Home / Music / VCV: Matthew Stubbs – “Tube Top Temptation”

VCV: Matthew Stubbs – “Tube Top Temptation”

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I love the idea put forward by Bono in "Miracle Drug" about being able to actually see someone's thoughts take shape as they form from within. It's a concept I often contemplate while listening to instrumental music. These notes, the composition, it sprang forth from somewhere.  It has shape and form. It existed first in someone's mind before it was committed to tape or hard drive to then be pressed or burned to CD for my listening pleasure. I want to know what that's like, when life is breathed into the ideas and the abstractions take form. Add to that curiosity when these wordless songs are given a title. What is it in those sounds that evoked the image or idea described in the worded title? What is the relationship between those words and that song? Sometimes the relationship is tenuous if not outright gibberish, while other times, the connection feels direct and obvious.

I said all of that to say I imagined a slightly different storyline in my head the first time I listened to "Tube Top Temptation," my favorite song on Medford & Main, but my imagination is fully capable of taking that title and these sounds and finding common ground for them.

Stubbs has created a loin-greasing ode to lustful thoughts and the allure of one of the greatest inventions in fashion history, delivered by some of the sleaziest, nastiest, greasiest sax ever. Stubbs’ guitar churns and pleads while Sax Gordon's debauched tenor takes the low road, swinging and barking like a man ready to sell his soul for a cop of the goods. If it sounds unsophisticated and unrefined, it is — in a good way! Actually, that's not entirely true. This is more than the sound of boorish men contemplating bad behavior. There is a swanky little groove fashioned by Gordon and drummer Chris Rivelli.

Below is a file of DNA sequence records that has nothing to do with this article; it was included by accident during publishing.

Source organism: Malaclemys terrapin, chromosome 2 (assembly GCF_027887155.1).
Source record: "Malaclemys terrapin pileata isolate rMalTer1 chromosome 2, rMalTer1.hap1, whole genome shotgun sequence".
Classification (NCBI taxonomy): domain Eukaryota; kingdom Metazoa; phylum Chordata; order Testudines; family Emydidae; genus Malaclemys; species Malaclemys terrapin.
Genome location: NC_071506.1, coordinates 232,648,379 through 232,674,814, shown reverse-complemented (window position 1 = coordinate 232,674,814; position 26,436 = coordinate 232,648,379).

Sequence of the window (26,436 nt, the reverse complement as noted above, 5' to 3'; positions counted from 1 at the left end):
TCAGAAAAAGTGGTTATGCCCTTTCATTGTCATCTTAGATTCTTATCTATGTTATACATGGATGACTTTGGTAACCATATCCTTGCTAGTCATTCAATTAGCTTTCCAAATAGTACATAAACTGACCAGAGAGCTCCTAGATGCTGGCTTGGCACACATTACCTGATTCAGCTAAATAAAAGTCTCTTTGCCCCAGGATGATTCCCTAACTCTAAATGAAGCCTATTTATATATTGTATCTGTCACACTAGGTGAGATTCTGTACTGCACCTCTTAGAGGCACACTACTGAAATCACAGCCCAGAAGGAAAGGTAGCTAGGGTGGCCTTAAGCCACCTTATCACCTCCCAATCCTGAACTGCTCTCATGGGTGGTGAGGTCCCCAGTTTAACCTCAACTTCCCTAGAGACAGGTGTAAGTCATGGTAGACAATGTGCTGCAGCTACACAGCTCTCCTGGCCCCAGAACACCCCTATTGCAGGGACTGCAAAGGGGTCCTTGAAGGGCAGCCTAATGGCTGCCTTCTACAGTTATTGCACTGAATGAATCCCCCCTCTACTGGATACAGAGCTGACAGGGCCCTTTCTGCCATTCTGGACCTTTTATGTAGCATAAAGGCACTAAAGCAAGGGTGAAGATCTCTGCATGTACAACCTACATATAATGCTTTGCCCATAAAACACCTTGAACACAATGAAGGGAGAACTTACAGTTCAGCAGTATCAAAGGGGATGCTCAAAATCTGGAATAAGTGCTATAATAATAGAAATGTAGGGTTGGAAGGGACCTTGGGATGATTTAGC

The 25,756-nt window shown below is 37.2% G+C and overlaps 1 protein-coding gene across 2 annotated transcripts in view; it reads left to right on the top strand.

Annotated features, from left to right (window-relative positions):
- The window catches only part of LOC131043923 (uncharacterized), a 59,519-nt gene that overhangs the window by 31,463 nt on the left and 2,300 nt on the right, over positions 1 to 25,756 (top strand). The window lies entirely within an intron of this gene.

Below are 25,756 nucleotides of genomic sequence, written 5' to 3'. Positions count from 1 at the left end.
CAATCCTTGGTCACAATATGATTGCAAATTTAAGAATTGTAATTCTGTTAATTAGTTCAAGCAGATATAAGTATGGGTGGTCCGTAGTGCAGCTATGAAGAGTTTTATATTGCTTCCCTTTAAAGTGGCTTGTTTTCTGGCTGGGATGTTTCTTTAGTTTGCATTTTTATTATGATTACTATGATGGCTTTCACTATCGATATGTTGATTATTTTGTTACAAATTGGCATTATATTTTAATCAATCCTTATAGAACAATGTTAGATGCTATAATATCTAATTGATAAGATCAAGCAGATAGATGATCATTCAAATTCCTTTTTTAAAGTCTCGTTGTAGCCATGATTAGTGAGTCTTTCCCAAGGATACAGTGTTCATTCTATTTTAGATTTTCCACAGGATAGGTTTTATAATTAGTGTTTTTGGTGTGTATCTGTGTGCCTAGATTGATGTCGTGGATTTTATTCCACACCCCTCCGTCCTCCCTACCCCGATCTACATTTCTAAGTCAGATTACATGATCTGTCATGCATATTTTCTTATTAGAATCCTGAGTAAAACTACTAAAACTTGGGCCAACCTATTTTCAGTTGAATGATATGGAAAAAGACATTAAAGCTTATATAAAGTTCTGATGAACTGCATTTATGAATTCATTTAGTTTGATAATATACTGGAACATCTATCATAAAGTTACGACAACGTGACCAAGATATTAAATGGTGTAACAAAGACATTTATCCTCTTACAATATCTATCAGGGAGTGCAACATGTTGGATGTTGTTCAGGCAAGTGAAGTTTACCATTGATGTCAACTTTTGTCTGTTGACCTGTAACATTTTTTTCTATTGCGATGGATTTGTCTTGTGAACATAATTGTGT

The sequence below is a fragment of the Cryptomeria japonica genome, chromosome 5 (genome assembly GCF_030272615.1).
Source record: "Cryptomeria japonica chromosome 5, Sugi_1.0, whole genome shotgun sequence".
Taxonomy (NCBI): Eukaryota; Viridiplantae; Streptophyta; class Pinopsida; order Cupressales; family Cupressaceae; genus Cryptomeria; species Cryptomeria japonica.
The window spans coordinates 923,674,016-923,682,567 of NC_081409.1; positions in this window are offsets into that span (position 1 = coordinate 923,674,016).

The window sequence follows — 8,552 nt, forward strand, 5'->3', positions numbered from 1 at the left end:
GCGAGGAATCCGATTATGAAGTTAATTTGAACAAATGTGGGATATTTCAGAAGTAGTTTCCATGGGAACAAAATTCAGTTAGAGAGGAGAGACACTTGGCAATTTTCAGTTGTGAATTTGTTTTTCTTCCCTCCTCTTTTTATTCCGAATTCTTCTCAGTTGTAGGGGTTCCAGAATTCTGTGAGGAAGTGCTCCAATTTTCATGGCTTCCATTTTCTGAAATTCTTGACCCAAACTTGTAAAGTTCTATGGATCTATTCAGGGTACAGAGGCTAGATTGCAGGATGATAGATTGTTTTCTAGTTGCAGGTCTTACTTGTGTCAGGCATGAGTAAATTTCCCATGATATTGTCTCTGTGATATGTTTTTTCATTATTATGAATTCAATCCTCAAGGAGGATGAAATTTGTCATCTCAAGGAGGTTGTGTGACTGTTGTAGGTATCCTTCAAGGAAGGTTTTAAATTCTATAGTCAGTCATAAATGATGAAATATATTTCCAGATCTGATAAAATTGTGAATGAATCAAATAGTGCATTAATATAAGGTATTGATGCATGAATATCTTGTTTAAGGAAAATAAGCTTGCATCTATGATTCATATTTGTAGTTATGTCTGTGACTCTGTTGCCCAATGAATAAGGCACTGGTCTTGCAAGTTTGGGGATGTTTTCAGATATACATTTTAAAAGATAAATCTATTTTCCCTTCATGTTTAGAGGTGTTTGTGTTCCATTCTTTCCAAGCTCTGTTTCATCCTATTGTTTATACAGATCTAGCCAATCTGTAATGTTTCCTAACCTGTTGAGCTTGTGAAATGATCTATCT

Bono may have had thoughts more noble in mind when he imagined thoughts taking shape, but I'll bet he's seen a "Tube Top Temptation" once or twice from the stage from which he was performing.  Speaking of performing, check out the video of Stubbs, Gordon, and company bringing the swank to the people:

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About Josh Hathaway

  • love the title

  • Josh Hathaway

    Sir, the title owns and the song is even better. This live performance is a good representation but the song on the CD is really terrific. I love this guy’s approach to blues/roots/soul.

  • Good songs — well-written songs — should paint a picture and tell a full story. At least that’s my opinion. I love being transported by the music. That’s why I can’t tear myself away.

  • Josh Hathaway

    You’re right and it’s so hard to do with words and even more challenging without them. Matt Stubbs is a poet who never speaks.